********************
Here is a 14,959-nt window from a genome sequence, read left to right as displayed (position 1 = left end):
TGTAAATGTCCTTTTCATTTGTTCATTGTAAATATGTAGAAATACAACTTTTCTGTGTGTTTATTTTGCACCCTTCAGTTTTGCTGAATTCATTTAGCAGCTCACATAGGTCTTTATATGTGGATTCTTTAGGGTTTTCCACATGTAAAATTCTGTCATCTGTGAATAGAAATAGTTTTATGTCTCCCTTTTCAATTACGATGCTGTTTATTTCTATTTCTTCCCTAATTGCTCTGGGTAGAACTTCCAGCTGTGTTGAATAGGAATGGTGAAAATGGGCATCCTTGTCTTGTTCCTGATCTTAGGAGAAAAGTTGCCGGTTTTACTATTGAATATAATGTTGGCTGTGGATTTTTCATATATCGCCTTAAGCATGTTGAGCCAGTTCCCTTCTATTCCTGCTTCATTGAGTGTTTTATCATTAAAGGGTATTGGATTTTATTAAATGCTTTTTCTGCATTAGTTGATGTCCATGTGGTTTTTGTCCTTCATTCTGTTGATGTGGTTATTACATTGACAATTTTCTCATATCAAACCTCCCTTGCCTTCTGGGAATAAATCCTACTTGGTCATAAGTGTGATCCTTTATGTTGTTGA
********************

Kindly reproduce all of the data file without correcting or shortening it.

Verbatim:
Here is a 14,959-nt window from a genome sequence, read left to right as displayed (position 1 = left end):
TGTAAATGTCCTTTTCATTTGTTCATTGTAAATATGTAGAAATACAACTTTTCTGTGTGTTTATTTTGCACCCTTCAGTTTTGCTGAATTCATTTAGCAGCTCACATAGGTCTTTATATGTGGATTCTTTAGGGTTTTCCACATGTAAAATTCTGTCATCTGTGAATAGAAATAGTTTTATGTCTCCCTTTTCAATTACGATGCTGTTTATTTCTATTTCTTCCCTAATTGCTCTGGGTAGAACTTCCAGCTGTGTTGAATAGGAATGGTGAAAATGGGCATCCTTGTCTTGTTCCTGATCTTAGGAGAAAAGTTGCCGGTTTTACTATTGAATATAATGTTGGCTGTGGATTTTTCATATATCGCCTTAAGCATGTTGAGCCAGTTCCCTTCTATTCCTGCTTCATTGAGTGTTTTATCATTAAAGGGTATTGGATTTTATTAAATGCTTTTTCTGCATTAGTTGATGTCCATGTGGTTTTTGTCCTTCATTCTGTTGATGTGGTTATTACATTGACAATTTTCTCATATCAAACCTCCCTTGCCTTCTGGGAATAAATCCTACTTGGTCATAAGTGTGATCCTTTATGTTGTTGA